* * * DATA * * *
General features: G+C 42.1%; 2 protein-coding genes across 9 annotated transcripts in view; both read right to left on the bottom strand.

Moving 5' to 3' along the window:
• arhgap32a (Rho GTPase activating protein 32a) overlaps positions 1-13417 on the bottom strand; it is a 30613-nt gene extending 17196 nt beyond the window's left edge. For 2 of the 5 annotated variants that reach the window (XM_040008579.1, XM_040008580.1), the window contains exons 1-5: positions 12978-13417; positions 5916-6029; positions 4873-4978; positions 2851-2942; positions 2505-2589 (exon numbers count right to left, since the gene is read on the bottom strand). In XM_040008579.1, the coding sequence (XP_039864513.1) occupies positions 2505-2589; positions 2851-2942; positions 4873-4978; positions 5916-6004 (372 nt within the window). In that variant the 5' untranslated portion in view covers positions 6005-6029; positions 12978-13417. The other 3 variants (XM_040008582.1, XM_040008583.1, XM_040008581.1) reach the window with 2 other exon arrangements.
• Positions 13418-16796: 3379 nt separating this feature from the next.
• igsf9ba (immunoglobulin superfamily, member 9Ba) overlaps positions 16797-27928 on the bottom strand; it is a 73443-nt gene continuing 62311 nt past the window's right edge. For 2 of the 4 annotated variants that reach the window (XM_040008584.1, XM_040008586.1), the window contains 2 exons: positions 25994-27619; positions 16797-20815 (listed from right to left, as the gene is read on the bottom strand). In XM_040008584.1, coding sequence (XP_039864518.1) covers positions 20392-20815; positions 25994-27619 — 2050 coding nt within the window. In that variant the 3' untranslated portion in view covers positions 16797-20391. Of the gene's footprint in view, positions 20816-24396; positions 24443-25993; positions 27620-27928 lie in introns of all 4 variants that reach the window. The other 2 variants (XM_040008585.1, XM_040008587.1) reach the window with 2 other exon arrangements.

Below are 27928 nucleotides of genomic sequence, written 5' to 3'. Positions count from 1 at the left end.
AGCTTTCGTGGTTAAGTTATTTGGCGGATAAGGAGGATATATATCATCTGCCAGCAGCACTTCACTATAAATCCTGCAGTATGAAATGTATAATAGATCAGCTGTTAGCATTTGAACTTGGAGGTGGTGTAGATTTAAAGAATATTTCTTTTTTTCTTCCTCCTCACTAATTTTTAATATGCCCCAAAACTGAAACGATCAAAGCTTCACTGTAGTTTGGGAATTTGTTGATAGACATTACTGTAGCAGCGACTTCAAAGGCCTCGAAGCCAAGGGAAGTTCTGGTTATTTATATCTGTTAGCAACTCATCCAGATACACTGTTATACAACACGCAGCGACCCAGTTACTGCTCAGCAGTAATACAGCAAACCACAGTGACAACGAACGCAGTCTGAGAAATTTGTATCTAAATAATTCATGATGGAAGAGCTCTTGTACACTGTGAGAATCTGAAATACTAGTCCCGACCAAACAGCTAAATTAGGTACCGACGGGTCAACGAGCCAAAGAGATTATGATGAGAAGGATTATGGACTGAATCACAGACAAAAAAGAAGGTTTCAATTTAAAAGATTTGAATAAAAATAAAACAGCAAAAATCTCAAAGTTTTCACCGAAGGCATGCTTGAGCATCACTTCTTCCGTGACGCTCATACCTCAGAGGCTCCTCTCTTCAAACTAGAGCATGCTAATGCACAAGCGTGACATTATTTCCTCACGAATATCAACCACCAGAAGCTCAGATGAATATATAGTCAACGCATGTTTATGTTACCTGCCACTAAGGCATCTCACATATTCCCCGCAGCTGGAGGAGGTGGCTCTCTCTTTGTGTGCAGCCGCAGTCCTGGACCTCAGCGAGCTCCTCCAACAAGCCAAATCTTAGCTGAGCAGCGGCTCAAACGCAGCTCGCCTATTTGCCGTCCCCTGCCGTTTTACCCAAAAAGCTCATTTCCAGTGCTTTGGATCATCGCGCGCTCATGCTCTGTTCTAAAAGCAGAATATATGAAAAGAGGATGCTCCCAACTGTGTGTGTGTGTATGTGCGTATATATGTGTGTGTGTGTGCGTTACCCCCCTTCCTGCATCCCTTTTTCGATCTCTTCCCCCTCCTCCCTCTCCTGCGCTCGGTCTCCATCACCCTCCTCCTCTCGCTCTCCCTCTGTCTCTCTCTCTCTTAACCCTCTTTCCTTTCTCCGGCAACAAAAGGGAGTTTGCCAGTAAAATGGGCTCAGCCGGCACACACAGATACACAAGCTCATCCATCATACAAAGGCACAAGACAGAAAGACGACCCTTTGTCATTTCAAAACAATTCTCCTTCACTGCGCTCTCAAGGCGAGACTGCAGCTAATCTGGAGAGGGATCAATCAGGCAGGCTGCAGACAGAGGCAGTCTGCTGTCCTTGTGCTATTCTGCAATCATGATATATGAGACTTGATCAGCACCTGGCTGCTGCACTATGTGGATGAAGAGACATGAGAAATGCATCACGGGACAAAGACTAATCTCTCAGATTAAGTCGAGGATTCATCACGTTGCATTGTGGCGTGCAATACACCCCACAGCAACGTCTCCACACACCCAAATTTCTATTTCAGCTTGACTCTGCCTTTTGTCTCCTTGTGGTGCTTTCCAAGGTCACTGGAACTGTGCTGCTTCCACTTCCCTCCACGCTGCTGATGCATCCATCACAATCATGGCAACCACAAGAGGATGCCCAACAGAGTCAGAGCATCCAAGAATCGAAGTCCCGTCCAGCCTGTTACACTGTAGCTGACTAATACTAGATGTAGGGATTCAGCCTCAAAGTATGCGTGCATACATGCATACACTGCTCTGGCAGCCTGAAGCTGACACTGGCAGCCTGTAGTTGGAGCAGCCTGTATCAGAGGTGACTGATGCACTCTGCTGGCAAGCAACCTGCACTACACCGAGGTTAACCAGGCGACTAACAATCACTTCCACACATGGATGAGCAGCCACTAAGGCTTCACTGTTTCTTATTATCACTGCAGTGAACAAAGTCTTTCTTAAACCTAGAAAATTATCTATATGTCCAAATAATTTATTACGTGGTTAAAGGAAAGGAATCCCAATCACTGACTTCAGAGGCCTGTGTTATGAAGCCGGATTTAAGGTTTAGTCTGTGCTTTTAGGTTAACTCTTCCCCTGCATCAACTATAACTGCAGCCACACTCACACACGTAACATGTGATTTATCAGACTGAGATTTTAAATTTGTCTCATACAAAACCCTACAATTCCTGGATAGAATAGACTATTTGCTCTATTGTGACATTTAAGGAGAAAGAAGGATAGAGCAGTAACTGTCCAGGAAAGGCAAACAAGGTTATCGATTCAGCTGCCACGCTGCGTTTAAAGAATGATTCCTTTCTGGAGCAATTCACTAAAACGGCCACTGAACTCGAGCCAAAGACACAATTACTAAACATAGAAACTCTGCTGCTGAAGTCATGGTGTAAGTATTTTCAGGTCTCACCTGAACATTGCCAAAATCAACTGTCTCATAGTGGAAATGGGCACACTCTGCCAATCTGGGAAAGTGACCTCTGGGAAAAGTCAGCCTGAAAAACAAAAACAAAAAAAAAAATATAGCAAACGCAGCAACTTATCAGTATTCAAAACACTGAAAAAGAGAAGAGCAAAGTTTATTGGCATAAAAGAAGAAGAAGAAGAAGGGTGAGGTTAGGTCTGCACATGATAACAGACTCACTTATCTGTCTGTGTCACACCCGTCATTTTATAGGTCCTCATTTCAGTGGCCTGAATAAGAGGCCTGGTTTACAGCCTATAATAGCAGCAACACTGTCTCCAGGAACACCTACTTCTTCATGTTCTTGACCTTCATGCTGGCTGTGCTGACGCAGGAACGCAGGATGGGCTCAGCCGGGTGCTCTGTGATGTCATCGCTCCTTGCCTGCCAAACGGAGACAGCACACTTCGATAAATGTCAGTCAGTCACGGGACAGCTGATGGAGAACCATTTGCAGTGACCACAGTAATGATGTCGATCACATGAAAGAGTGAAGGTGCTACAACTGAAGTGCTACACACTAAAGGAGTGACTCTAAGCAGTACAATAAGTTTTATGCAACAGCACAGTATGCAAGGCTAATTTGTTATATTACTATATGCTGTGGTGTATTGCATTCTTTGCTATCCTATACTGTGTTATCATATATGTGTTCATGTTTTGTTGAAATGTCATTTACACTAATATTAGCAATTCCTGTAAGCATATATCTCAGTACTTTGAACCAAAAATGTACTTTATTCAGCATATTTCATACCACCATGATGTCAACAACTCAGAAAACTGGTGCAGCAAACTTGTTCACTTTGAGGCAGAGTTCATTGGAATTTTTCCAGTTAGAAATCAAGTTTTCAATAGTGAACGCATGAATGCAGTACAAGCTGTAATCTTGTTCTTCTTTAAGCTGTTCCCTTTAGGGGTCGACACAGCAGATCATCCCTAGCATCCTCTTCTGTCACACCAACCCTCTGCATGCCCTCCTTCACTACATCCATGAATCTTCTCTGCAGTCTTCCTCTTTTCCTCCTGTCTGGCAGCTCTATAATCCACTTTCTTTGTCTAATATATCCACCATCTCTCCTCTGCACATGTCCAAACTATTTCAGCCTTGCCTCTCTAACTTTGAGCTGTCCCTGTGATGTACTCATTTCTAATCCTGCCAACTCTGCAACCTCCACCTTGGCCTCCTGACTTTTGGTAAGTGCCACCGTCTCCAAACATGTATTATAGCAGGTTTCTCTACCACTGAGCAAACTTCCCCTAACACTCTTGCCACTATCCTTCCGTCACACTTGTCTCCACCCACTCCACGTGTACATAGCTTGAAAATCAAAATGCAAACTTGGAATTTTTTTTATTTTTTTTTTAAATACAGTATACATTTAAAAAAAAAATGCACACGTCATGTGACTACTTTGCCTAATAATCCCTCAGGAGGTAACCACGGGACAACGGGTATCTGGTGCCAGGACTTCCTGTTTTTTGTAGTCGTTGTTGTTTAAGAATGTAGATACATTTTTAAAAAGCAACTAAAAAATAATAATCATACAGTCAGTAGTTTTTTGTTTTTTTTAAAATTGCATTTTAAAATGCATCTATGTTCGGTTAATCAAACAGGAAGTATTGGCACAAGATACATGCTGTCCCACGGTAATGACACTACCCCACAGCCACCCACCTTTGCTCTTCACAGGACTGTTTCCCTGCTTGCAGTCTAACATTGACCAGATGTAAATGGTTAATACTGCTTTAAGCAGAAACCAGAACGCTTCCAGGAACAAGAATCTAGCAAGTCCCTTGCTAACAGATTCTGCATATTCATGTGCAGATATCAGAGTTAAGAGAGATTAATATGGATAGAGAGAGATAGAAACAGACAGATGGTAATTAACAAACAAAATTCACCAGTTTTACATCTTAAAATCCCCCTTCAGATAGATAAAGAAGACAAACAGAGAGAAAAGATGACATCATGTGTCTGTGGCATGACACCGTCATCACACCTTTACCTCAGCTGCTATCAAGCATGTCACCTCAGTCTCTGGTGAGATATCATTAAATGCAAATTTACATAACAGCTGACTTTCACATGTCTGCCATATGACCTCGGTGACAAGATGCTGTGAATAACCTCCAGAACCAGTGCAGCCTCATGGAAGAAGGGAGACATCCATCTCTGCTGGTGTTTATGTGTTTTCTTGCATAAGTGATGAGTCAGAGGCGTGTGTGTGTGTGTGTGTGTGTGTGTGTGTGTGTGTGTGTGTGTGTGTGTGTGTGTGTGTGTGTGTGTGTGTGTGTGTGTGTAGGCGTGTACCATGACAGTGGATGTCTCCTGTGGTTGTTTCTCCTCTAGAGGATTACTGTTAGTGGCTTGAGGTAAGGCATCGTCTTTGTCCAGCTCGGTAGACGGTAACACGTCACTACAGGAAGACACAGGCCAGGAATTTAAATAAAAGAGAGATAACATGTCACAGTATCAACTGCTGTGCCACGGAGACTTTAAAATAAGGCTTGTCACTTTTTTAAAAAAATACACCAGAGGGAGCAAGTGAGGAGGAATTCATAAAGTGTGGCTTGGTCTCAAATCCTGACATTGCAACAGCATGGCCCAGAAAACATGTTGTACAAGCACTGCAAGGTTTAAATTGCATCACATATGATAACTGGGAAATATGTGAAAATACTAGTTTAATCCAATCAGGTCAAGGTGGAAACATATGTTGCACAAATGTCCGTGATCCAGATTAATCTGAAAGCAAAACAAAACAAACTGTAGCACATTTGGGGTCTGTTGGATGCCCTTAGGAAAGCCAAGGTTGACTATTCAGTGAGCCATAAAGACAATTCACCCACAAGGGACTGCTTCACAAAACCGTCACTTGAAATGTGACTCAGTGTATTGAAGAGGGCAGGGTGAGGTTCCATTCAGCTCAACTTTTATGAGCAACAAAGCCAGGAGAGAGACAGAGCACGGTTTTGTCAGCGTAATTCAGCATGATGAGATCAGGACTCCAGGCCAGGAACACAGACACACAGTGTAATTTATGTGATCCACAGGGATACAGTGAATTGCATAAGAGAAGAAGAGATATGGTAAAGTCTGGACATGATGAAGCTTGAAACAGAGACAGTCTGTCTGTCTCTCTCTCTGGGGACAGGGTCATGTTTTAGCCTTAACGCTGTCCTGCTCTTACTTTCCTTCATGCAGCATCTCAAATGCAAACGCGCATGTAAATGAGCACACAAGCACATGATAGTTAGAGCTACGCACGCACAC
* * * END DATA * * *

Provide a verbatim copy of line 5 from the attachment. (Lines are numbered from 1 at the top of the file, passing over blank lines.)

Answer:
• igsf9ba (immunoglobulin superfamily, member 9Ba) overlaps positions 16797-27928 on the bottom strand; it is a 73443-nt gene continuing 62311 nt past the window's right edge. For 2 of the 4 annotated variants that reach the window (XM_040008584.1, XM_040008586.1), the window contains 2 exons: positions 25994-27619; positions 16797-20815 (listed from right to left, as the gene is read on the bottom strand). In XM_040008584.1, coding sequence (XP_039864518.1) covers positions 20392-20815; positions 25994-27619 — 2050 coding nt within the window. In that variant the 3' untranslated portion in view covers positions 16797-20391. Of the gene's footprint in view, positions 20816-24396; positions 24443-25993; positions 27620-27928 lie in introns of all 4 variants that reach the window. The other 2 variants (XM_040008585.1, XM_040008587.1) reach the window with 2 other exon arrangements.